Johannesburg, South Africa — (METERING.COM) — May 21, 2012 – Machine-to-Machine (M2M) technology is set to change the way a multitude of industries operate, including the electricity and water sectors, says Kevin Jacobson of MTN Service Provider, who will join South African Energy Minister Elizabeth Dipuo Peters and Eskom CEO Brian Dames in the opening session at African Utility Week in Johannesburg.
The conference and exhibition is the largest utility services event on the continent with more than 5,000 participants and takes place from 21-24 May.
M2M provides critical forewarning
Says Jacobson, MTN SP’s General Manager, Business Indirect: “M2M can sound daunting, but in essence it refers to ‘communication between any devices via a common network for a specific purpose.’ These devices can either be used to gain access to information or send commands to other connected devices. Information is conveyed over the internet, cellular and satellite networks to provide critical forewarning and status updates to companies, to allow them to take appropriate action and control measures in the environment within which they work.”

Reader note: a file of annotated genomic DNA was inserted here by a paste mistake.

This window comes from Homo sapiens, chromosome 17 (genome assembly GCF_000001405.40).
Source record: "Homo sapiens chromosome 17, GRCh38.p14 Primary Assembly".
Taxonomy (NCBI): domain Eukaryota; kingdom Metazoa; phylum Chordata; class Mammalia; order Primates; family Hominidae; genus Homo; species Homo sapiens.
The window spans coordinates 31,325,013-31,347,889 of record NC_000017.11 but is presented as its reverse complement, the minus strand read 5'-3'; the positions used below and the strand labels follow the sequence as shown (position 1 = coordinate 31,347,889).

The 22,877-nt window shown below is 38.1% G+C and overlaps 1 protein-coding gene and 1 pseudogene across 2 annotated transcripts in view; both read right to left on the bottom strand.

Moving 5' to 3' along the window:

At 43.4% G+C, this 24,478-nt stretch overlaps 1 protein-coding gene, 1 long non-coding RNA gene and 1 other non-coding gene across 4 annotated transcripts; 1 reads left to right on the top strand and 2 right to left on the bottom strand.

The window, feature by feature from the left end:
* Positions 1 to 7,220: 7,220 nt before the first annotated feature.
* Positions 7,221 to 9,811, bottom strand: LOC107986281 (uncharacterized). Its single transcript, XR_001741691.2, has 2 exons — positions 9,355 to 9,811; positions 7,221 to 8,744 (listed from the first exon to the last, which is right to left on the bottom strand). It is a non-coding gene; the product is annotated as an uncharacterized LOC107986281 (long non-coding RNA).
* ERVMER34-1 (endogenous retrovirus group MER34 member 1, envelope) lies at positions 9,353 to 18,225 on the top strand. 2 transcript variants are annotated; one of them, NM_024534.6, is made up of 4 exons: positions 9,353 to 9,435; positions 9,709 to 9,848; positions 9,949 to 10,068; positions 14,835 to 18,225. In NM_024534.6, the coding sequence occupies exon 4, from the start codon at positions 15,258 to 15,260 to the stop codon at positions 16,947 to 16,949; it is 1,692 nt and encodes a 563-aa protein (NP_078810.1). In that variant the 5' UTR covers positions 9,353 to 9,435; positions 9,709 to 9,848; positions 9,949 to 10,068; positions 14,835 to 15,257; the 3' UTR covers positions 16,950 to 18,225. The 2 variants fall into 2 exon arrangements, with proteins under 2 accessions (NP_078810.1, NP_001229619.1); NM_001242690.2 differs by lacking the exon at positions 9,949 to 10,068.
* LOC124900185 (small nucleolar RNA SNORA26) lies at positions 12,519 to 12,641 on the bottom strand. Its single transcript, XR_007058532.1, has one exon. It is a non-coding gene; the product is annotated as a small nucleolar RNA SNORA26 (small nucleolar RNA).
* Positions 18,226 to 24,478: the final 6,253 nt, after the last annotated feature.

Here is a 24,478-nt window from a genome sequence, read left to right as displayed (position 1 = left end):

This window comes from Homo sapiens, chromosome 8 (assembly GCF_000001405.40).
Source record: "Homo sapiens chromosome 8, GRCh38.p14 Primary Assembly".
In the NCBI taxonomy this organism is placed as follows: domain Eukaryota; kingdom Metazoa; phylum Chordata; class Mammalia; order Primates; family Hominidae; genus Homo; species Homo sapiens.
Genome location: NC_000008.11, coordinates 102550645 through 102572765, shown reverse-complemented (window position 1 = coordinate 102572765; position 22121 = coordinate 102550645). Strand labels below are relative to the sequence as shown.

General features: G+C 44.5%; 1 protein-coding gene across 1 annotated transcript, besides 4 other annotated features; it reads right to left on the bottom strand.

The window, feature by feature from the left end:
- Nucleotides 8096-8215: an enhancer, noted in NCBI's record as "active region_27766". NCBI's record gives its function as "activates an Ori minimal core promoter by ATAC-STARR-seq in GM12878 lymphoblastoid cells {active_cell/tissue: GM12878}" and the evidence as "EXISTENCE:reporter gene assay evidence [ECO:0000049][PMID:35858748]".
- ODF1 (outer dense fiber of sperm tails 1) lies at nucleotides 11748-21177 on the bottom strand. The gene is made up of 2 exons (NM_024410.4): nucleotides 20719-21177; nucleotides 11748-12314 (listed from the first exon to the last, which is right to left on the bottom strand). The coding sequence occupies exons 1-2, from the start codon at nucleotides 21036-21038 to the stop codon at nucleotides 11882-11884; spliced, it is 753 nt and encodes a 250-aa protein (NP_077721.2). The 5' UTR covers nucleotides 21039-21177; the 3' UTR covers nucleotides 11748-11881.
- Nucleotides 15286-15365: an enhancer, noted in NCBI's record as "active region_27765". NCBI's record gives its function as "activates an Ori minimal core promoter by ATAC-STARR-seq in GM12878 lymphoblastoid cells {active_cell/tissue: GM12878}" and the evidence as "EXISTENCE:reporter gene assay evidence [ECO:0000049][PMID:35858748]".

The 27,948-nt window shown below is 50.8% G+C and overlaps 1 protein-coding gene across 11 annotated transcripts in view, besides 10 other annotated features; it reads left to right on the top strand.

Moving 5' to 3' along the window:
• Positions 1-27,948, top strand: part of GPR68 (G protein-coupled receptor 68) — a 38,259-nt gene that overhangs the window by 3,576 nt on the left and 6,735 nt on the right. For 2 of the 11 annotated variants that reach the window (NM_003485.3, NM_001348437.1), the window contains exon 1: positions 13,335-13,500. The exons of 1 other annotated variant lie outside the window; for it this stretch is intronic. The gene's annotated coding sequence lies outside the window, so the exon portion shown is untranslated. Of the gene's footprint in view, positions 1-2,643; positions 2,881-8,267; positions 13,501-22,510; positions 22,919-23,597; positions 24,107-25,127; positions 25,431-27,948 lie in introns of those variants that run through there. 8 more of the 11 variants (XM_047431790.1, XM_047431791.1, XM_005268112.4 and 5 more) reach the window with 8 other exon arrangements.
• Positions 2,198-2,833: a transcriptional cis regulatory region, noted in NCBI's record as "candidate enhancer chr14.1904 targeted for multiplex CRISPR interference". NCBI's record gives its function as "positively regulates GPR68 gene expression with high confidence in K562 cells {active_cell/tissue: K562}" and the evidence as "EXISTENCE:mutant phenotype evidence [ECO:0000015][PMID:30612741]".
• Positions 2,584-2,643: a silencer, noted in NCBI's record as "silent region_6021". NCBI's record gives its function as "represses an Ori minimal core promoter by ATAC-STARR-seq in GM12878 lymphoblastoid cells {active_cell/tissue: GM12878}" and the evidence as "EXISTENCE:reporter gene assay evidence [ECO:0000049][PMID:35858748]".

Better run utilities
For Africa, the presence of mobile operators in the energy industry may be new, but not for the rest of the world, says Andrew Evans, African Utility Week’s International Corporate Development Director: “Africa’s electricity and water grid is exploding at a tremendous rate and in order to ensure real time understanding on what is happening on the grid at any point in time you need to be able to communicate, which means send and receive data.
Utilities globally have realised that a better run utility is a sustainable one. For this reason they have started looking at ways in which to understand exactly what is happening on the grid. This obviously results in massive amounts of data been received and who better to digest, store and analyse this that GSM companies that have already been doing this.”
Water and energy precious resources
MTN’s Jacobson agrees: “With this type of technology, businesses can now proactively monitor all their devices and make informed decisions – improving overall productivity, streamlining business processes and achieving cost savings. Essentially, it’s about visibility, control and foresight – and as both water and energy are precious resources, M2M solutions ensure commercial and environmental viability.”
Kevin Jacobson’s presentation on the opening day of African Utility Week, May 22, is titled: “The future of M2M communications in Africa: what the opportunities are for utilities, governments and other stakeholders”.